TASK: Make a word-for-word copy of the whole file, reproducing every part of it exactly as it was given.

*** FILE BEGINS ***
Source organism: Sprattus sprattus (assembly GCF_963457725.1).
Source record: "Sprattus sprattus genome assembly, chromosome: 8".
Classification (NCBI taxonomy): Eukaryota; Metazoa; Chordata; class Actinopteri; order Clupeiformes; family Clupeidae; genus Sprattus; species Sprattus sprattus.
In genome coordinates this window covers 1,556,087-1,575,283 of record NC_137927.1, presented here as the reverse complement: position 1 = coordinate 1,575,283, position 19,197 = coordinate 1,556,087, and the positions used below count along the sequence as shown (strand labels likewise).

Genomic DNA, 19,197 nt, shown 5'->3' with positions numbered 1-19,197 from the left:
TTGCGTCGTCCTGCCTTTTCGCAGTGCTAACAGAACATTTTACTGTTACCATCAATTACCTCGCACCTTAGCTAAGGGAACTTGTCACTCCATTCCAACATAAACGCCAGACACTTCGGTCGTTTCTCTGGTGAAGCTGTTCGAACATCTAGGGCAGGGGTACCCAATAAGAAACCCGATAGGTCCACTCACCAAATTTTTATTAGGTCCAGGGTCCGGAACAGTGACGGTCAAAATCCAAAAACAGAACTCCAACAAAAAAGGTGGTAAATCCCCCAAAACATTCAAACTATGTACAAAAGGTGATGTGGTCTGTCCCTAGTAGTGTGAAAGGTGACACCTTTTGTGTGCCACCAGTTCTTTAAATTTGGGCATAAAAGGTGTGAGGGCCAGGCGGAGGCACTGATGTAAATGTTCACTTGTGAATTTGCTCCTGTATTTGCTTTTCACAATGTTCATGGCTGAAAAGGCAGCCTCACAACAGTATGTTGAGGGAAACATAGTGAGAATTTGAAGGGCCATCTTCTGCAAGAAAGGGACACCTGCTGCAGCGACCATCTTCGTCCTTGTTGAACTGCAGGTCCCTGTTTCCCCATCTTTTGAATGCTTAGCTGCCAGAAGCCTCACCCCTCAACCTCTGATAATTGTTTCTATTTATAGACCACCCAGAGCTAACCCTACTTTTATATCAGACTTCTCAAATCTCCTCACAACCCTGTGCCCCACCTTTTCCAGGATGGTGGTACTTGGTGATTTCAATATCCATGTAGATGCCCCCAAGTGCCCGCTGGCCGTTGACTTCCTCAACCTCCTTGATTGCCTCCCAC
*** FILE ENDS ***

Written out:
Source organism: Sprattus sprattus (assembly GCF_963457725.1).
Source record: "Sprattus sprattus genome assembly, chromosome: 8".
Classification (NCBI taxonomy): Eukaryota; Metazoa; Chordata; class Actinopteri; order Clupeiformes; family Clupeidae; genus Sprattus; species Sprattus sprattus.
In genome coordinates this window covers 1,556,087-1,575,283 of record NC_137927.1, presented here as the reverse complement: position 1 = coordinate 1,575,283, position 19,197 = coordinate 1,556,087, and the positions used below count along the sequence as shown (strand labels likewise).

Genomic DNA, 19,197 nt, shown 5'->3' with positions numbered 1-19,197 from the left:
TTGCGTCGTCCTGCCTTTTCGCAGTGCTAACAGAACATTTTACTGTTACCATCAATTACCTCGCACCTTAGCTAAGGGAACTTGTCACTCCATTCCAACATAAACGCCAGACACTTCGGTCGTTTCTCTGGTGAAGCTGTTCGAACATCTAGGGCAGGGGTACCCAATAAGAAACCCGATAGGTCCACTCACCAAATTTTTATTAGGTCCAGGGTCCGGAACAGTGACGGTCAAAATCCAAAAACAGAACTCCAACAAAAAAGGTGGTAAATCCCCCAAAACATTCAAACTATGTACAAAAGGTGATGTGGTCTGTCCCTAGTAGTGTGAAAGGTGACACCTTTTGTGTGCCACCAGTTCTTTAAATTTGGGCATAAAAGGTGTGAGGGCCAGGCGGAGGCACTGATGTAAATGTTCACTTGTGAATTTGCTCCTGTATTTGCTTTTCACAATGTTCATGGCTGAAAAGGCAGCCTCACAACAGTATGTTGAGGGAAACATAGTGAGAATTTGAAGGGCCATCTTCTGCAAGAAAGGGACACCTGCTGCAGCGACCATCTTCGTCCTTGTTGAACTGCAGGTCCCTGTTTCCCCATCTTTTGAATGCTTAGCTGCCAGAAGCCTCACCCCTCAACCTCTGATAATTGTTTCTATTTATAGACCACCCAGAGCTAACCCTACTTTTATATCAGACTTCTCAAATCTCCTCACAACCCTGTGCCCCACCTTTTCCAGGATGGTGGTACTTGGTGATTTCAATATCCATGTAGATGCCCCCAAGTGCCCGCTGGCCGTTGACTTCCTCAACCTCCTTGATTGCCTCCCAC